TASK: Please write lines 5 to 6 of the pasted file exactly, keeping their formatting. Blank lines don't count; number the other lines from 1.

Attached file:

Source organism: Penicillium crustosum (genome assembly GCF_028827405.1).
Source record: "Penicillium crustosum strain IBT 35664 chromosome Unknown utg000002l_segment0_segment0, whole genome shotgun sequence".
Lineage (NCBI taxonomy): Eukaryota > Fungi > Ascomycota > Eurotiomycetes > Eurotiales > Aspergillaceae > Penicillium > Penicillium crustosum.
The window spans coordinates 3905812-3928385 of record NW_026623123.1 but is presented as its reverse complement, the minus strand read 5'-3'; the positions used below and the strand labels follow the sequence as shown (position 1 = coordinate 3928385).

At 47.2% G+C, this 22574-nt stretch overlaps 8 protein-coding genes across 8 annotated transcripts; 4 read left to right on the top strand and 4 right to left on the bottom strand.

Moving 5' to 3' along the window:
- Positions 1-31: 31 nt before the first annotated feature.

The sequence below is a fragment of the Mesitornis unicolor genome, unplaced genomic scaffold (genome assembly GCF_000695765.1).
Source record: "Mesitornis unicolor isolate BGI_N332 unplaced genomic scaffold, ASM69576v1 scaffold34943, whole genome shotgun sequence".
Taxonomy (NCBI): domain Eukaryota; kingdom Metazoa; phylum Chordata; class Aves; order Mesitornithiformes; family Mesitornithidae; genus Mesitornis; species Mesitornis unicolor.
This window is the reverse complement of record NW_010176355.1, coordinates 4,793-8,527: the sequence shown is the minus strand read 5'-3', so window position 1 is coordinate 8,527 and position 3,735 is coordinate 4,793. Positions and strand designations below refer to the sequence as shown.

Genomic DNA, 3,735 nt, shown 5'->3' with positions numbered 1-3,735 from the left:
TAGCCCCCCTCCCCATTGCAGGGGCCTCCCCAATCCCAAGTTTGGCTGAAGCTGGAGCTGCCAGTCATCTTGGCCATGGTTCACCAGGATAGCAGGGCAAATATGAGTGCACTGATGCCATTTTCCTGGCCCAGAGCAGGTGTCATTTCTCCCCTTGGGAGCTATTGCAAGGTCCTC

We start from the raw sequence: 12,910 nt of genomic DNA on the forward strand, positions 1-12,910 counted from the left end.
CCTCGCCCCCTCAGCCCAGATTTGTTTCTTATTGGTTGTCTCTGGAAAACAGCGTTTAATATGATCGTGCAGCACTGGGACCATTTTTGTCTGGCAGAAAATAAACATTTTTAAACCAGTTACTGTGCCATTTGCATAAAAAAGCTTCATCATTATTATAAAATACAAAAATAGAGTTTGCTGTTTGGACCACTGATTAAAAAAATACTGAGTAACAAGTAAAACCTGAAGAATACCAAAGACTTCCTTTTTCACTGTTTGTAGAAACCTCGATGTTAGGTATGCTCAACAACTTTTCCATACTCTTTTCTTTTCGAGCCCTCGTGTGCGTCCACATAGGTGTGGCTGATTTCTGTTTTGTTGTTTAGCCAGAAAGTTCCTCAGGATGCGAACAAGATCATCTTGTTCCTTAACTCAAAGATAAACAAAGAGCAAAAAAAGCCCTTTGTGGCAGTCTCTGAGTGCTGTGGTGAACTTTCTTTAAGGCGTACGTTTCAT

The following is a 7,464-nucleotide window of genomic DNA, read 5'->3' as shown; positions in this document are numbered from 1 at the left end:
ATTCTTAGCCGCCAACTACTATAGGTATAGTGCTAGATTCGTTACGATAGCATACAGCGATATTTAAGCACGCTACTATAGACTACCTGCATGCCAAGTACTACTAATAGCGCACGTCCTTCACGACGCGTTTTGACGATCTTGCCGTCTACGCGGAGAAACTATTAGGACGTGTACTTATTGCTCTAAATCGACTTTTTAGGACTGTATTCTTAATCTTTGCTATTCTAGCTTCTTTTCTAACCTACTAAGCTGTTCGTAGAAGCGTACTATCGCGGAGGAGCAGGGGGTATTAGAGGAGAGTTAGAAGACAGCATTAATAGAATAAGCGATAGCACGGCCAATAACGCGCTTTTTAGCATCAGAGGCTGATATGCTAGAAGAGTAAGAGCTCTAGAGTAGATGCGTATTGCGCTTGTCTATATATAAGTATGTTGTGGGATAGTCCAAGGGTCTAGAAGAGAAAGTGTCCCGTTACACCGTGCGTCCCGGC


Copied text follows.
At 47.2% G+C, this 22574-nt stretch overlaps 8 protein-coding genes across 8 annotated transcripts; 4 read left to right on the top strand and 4 right to left on the bottom strand.

Moving 5' to 3' along the window: